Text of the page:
Evaluating the experimental cultivation of edible mushroom, Volvariella volvacea underneath tree canopy in tropical agroforestry systems

Nurul Kamaliah, Sabiha Salim, Sumaiyah Abdullah, Frisco Nobilly, Sapari Mat, Ahmad R. Norhisham, Kamil Azmi Tohiran, Raja Zulkifli, Alex M. Lechner, Badrul Azhar

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The edible mushroom Volvariella volvacea or straw mushroom is extensively cultivated throughout the year in countries with warm and humid climates. It has the potential for integration into agroforestry food production systems and support food security strategies via climate- and environmental-friendly agriculture, without adversely affecting forest ecosystems. This study aims to ascertain the effect of microclimate on the production of V. volvacea by adapting outdoor cultivation methods to logged lowland dipterocarp forests, along with the application of oil palm wastes as a growing substrate. The study measured a range of microclimatic variables including bed temperature and humidity, as well as bed orientation. Freshly processed planting material from oil palm empty fruit bunches (EFB) was partially composted using conventional open-air composting method and then used as a growing substrate. V. volvacea was cultivated on twenty planting beds composed of EFB, with north–south and east–west orientations, over 4 replication periods, between November 2017 and May 2019, and mushroom production was measured. The analysis found that bed humidity, bed temperature, harvesting week, harvesting month, and replication significantly affected V. volvacea production, while bed pH and orientation did not affect production. Varying temperature and humidity particularly during incubation, for mycelial growth and fruiting body development, as well as harvesting period, are important factors affecting mushroom production. Our study showed that lowland dipterocarp forest provide an ideal setting for cultivating edible mushrooms. Further investigation should be conducted to ascertain the potential for cultivating V. volvacea in other tropical agroforestry contexts, and to assess its potential to mitigate climate change and contribute to a circular economy through recycling oil palm wastes.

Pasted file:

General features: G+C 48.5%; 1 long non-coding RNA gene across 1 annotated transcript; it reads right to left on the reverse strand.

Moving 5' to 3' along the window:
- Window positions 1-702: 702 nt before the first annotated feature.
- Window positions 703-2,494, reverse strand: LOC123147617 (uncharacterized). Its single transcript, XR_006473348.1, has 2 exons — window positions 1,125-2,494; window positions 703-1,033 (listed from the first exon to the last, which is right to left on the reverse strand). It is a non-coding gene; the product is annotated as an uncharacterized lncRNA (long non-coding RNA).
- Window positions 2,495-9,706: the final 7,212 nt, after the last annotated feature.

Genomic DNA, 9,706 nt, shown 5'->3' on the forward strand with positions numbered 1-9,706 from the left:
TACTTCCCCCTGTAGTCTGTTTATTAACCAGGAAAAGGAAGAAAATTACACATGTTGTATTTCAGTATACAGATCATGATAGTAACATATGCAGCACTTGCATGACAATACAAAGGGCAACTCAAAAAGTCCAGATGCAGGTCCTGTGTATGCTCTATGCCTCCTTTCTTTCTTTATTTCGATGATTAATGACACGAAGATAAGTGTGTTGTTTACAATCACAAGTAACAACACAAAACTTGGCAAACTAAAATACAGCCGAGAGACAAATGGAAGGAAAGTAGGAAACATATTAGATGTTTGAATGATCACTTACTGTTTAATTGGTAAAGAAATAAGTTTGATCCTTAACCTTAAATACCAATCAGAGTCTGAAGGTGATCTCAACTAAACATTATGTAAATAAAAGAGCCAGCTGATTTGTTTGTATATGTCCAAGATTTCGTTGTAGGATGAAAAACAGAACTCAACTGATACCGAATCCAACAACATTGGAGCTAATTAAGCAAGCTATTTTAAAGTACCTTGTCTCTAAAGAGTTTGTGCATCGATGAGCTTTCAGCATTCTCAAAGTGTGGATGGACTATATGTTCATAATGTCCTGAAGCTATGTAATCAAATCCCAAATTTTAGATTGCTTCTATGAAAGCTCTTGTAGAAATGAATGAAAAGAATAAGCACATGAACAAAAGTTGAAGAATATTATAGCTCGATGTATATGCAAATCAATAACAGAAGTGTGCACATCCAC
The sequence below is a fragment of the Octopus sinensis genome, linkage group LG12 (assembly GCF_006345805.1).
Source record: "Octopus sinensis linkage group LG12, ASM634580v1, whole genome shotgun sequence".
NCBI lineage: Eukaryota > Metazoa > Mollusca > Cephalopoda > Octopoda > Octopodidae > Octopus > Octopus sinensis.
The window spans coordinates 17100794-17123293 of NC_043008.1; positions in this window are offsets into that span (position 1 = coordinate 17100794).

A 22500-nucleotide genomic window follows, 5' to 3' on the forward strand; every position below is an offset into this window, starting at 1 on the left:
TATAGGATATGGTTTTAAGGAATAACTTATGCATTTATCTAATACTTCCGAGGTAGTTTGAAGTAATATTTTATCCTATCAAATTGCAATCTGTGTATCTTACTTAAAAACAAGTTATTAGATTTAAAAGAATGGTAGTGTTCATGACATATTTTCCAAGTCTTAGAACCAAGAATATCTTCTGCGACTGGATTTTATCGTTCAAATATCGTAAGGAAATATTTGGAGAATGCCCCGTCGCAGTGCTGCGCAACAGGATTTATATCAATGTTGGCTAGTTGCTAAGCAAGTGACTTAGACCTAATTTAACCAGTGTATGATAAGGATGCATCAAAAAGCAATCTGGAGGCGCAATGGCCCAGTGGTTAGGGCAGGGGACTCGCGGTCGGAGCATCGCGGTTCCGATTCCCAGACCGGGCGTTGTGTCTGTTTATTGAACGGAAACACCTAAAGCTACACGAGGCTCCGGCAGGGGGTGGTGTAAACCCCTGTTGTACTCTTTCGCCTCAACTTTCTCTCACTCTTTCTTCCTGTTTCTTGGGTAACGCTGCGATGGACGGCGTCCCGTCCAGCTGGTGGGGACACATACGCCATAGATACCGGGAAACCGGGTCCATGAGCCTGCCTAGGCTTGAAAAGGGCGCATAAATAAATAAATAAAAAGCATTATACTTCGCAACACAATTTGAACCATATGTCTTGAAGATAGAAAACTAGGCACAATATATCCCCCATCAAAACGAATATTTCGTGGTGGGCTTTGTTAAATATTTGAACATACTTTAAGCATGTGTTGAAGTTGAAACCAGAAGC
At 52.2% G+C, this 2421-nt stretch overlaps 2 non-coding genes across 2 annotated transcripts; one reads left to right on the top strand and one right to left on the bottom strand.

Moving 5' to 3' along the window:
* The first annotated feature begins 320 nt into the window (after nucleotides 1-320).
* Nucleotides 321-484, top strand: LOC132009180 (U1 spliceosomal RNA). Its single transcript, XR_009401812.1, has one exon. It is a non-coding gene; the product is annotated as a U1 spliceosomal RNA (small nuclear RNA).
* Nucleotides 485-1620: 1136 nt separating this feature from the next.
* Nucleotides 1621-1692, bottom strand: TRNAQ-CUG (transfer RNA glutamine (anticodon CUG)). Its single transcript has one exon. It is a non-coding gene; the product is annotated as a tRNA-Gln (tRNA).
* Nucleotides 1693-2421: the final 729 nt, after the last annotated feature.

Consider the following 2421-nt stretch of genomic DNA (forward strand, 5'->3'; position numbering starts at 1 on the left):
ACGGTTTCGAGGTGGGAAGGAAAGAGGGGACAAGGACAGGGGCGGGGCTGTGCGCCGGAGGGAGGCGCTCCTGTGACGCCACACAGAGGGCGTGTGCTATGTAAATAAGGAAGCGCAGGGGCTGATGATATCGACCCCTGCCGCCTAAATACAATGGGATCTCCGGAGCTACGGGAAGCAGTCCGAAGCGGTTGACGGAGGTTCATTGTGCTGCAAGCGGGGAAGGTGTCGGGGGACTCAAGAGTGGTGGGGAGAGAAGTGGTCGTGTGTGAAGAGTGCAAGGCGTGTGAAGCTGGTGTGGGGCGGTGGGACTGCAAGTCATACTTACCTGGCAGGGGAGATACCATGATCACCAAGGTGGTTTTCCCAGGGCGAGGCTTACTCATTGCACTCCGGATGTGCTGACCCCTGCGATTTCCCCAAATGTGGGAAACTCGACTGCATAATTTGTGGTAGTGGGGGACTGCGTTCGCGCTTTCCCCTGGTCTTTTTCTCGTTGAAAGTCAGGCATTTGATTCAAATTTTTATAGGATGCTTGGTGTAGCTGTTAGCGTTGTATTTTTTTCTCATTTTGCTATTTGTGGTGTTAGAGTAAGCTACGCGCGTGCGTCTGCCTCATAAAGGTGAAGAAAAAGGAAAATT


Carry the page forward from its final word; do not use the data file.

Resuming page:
Original languageEnglish
Pages (from-to)35-47
Number of pages13
JournalAgroforestry Systems
Publication statusPublished - 2022
Externally publishedYes


  • Food security
  • Lowland dipterocarp forest
  • Microclimate
  • Oil palm empty fruit bunch
  • Outdoor cultivation

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